Here are three pictures that I have been tinkering with to see the limits of what can be achieved with the present camera set up, and to see whether a further investment in additional lenses is necessary. As before these are zoomable images, click on the icon, bottom left of the picture to get a larger view which you can zoom in and drag. ( they look good fullscreen, usually available on most browsers by pressing the F11 key)
First image is a volcanic rock from southern Germany known as Limbergite, really an exotic basalt. The bright crystal is titanium rich pyroxene showing differing types of zoning, and also amygdules filled with a radiating zeolite mineral. XPL view. The length of the big pyroxene is 9mm long
Next is from nearer home, from a basalt dyke on the Isle of Skye. Again some radial zeolites, and colourful pyroxenes, curved and branching. A very rarely seen texture. XPL view
Last another volcanic rock, this time from La Palma, the Cumbre Veija volcano. Well known to watchers of disaster documentaries as the potential source of a landslip that may cause a tsunami that could, in turn, devastate the east coast of USA. (Possibly). The rock is known as a phonolite and is silica undersaturated. This gives rise to a rare mineral called Hauyne (pronunced "how-een"), the pale blue mineral with good shapes, and the darkest colour concentrated towards outer edge. Also visible are brown amphibole and green pyroxene, probably aegirine, the whole in a matrix of feldspar laths, grains of magnetite and volcanic glass. PPL view as the hauyne is isotropic and would appear black in XPL.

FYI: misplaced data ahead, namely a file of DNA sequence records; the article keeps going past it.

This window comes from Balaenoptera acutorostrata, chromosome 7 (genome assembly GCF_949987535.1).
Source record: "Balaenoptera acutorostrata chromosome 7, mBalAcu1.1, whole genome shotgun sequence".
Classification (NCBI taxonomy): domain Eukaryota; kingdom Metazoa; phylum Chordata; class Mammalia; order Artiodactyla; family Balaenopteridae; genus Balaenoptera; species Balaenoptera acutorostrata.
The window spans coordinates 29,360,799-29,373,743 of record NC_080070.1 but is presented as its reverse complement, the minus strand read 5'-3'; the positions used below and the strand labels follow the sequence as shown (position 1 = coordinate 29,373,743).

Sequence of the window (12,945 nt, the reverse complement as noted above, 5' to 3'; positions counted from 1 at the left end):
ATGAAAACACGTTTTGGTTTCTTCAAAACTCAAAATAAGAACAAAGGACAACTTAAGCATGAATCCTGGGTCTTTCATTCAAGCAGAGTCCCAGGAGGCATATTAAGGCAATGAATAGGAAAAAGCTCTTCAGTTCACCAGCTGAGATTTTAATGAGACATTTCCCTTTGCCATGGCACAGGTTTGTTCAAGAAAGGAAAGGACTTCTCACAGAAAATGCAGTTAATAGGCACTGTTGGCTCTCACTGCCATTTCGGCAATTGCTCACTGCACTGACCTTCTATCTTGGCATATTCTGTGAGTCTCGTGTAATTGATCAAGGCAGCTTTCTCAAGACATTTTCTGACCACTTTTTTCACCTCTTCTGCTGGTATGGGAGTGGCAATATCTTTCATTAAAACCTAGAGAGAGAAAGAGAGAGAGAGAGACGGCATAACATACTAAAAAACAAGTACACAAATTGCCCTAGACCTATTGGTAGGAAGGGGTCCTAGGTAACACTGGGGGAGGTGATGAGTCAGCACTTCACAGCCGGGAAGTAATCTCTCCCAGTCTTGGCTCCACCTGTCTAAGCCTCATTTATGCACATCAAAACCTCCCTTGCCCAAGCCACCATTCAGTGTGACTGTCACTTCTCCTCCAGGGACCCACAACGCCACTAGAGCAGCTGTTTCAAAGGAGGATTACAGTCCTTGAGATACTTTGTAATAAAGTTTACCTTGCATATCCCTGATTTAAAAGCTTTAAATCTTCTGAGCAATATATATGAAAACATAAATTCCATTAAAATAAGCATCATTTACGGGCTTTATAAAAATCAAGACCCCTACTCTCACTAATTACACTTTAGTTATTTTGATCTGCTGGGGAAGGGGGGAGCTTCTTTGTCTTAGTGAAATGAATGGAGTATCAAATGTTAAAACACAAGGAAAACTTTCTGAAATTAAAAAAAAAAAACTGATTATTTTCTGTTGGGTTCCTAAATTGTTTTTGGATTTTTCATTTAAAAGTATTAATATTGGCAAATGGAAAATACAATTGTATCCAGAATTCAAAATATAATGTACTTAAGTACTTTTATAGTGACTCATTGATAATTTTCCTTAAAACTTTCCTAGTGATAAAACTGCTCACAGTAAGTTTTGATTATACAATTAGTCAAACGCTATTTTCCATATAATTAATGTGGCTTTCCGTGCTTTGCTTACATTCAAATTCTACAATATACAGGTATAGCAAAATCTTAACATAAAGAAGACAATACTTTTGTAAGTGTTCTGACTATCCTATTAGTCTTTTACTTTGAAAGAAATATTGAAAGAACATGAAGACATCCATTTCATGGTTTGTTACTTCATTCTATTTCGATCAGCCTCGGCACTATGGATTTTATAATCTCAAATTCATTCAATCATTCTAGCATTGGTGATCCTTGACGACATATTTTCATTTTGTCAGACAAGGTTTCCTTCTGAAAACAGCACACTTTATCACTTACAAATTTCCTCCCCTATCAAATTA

The experimental nature of these is that these are taken at the highest magnification I can currently achieve with the current camera/lens setup. (no microscope). The first is a single shot, the bottom two are several shots stitched together with varying degrees of success.